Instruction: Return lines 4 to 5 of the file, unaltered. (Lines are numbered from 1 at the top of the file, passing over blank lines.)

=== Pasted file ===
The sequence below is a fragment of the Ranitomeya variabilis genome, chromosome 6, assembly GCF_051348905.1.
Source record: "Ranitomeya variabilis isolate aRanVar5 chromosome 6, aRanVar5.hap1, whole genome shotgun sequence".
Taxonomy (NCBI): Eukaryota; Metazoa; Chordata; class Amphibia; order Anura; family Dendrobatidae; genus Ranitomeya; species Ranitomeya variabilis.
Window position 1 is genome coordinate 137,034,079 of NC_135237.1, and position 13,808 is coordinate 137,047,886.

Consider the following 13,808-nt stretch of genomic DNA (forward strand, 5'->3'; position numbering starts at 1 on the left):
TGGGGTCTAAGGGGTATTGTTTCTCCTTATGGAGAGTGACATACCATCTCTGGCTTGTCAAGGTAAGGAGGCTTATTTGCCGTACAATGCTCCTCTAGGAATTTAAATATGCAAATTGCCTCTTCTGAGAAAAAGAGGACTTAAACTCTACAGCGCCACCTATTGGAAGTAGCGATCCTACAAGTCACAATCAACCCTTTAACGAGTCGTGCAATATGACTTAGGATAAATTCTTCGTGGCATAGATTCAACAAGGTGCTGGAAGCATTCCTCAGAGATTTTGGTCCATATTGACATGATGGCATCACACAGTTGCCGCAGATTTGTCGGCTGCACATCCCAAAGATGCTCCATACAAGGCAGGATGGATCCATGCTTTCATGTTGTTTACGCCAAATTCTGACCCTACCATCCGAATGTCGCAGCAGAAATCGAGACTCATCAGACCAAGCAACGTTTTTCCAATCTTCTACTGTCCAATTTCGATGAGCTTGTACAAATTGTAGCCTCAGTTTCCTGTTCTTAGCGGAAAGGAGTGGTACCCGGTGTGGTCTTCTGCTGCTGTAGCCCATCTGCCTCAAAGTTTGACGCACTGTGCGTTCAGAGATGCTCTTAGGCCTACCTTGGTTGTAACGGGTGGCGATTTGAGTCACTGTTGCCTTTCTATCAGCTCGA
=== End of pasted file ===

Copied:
Window position 1 is genome coordinate 137,034,079 of NC_135237.1, and position 13,808 is coordinate 137,047,886.

Consider the following 13,808-nt stretch of genomic DNA (forward strand, 5'->3'; position numbering starts at 1 on the left):